- The device is powered by wireless technology in which radio frequency power from an external device is sent to a receiver within the pacemaker where it is converted into an electrical current that is used to regulate the heart.
- Similar technology was used in applications such as wireless charging of smartphones and electric toothbrushes.
About Artificial cardiac pacemaker
- A cardiac pacemaker is a medical device that generates electrical impulses delivered by electrodes to cause the heart muscle chambers (the upper, or atria and/or the lower, or ventricles) to contract and therefore pump blood; by doing so this device replaces and/or regulates the function of the electrical conduction system of the heart.
- The primary purpose of a pacemaker is to maintain an adequate heart rate, either because the heart’s natural pacemaker is not fast enough, or because there is a block in the heart’s electrical conduction system.
Economical method to extract hydrogen from water
- Hydrogen gas is an environment-friendly fuel — it produces water on combustion in the presence of oxygen. For the same weight, hydrogen can provide nearly three times higher energy than gasoline.
- The quantity of hydrogen available from the Earth’s atmosphere, however, is tiny. The more widely available compound, water, might be a source of producing hydrogen.
- But the chemical reaction requiring the production of hydrogen from water requires an external source of energy.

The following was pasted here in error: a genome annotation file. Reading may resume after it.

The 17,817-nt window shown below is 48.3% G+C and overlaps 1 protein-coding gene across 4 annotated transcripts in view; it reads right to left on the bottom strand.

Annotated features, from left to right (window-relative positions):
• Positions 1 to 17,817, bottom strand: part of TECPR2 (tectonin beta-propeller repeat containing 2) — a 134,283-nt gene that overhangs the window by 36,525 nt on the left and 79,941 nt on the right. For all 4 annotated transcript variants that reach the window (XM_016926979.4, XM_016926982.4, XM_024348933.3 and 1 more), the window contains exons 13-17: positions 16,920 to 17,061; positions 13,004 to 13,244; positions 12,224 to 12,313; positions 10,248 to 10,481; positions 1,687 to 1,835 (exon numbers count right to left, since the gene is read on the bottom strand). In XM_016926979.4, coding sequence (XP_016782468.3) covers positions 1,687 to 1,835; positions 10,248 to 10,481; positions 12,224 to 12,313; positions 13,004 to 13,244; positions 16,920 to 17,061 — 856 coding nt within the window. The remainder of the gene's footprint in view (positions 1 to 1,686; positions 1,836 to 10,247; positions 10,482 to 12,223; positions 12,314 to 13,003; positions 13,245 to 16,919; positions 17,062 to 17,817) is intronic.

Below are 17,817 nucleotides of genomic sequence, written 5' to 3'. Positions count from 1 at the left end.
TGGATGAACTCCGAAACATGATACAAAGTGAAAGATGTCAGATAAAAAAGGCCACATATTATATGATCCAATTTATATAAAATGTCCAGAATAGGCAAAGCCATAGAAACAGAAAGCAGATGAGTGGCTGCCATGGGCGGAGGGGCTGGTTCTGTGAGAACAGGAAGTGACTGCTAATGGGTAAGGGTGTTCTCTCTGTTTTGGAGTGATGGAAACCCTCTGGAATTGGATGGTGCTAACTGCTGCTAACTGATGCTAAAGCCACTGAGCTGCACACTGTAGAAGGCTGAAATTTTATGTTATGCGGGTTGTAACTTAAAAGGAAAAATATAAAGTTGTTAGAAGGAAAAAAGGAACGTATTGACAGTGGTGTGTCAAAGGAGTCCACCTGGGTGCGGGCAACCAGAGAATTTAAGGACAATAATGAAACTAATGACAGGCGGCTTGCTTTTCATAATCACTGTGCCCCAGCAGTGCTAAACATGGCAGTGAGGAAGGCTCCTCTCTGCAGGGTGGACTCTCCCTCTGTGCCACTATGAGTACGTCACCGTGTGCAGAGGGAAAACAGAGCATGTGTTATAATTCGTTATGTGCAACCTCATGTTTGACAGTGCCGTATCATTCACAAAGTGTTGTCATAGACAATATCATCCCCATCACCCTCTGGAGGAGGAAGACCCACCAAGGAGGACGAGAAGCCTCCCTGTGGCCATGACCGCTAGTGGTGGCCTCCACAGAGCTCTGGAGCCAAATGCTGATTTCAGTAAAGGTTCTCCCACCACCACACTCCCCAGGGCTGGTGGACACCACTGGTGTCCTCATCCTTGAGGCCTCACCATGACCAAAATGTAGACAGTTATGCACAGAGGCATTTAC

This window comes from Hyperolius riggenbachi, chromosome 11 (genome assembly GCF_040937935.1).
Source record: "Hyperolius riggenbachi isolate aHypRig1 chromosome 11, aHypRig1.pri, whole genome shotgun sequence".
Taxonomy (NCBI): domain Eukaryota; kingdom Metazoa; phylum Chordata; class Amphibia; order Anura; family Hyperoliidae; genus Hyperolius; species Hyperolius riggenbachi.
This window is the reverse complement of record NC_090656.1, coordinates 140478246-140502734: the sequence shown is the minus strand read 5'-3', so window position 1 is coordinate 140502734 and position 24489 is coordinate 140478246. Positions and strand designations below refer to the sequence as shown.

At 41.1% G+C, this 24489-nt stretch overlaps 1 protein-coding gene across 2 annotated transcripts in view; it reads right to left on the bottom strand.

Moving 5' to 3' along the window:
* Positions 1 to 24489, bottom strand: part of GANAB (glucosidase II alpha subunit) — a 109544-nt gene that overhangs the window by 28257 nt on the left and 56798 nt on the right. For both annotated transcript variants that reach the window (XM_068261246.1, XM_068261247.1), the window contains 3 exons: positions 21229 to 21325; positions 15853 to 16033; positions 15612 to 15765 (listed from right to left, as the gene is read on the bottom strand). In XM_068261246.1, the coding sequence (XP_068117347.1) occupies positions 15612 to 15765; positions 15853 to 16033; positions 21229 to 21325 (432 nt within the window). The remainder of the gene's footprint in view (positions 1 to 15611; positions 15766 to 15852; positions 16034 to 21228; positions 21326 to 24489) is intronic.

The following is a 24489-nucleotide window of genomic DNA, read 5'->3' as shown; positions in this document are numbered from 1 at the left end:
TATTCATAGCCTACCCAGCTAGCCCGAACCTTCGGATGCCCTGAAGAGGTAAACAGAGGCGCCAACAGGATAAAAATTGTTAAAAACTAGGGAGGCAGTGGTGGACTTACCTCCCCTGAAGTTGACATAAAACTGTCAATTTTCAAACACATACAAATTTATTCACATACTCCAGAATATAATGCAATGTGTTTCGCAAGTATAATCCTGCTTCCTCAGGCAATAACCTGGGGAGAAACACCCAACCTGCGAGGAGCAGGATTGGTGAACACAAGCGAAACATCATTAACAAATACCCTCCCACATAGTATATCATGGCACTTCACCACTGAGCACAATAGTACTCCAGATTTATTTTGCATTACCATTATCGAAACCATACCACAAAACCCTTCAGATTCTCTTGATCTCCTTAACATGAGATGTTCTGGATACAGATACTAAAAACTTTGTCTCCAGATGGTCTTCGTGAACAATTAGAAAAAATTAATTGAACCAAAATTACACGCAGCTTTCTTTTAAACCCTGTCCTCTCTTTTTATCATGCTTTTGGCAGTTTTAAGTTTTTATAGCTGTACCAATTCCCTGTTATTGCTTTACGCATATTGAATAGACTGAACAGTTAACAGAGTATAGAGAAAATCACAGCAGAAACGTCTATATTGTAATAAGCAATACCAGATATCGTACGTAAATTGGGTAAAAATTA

- The aim of making hydrogen an alternative source of fuel requires minimising the energy input in producing it while maximising the amount of energy extracted from combusting hydrogen.
- Researchers from the Indian Institute of Technology Bombay (IIT Bombay), in a recent study, used a new catalyst for extracting hydrogen from water.
- Researchers have demonstrated how a magnetised catalyst can speed up hydrogen production while bringing down the energy cost.
- To extract hydrogen from water, researchers insert two electrodes across the water and pass current, which can separate the hydrogen from water.
- The process called electrolysis of water. Earlier studies have shown that metals like platinum, rhodium, and iridium speed up electrolysis.
- Although these metals work well, industrial systems don’t prefer them because they are expensive.
- The study used a compound consisting of cobalt and oxygen to achieve the same goal at a much lower cost.
- To achieve an increased energy efficiency, the researchers turned to less costly metal cobalt, already known for speeding up electrolysis.
- They decorated carbon nanoflorets, nanocarbon structures arranged like a marigold flower with cobalt oxide particles and placed these nanoflorets in the water.
- An electric field applied through the cobalt oxide to water molecules resulted in the electrolysis of water.
- Although cobalt oxide is a well-known electrochemical catalyst, it requires a high amount of energy and produces hydrogen at a low speed.
- The researchers did not rely on the electric field alone to increase the speed of electrolysis. Magnetic fields, which are related to electric fields, can play a crucial role in these reactions.
- The researchers showed that if they introduced a small fridge magnet near their setup, the reaction speed increased about three times.
- Even after removing the external magnet, the reaction still took place about three times faster than in the absence of the magnetic field.
- A one-time exposure of the magnetic field is enough to achieve a high speed of hydrogen production for over 45 minutes.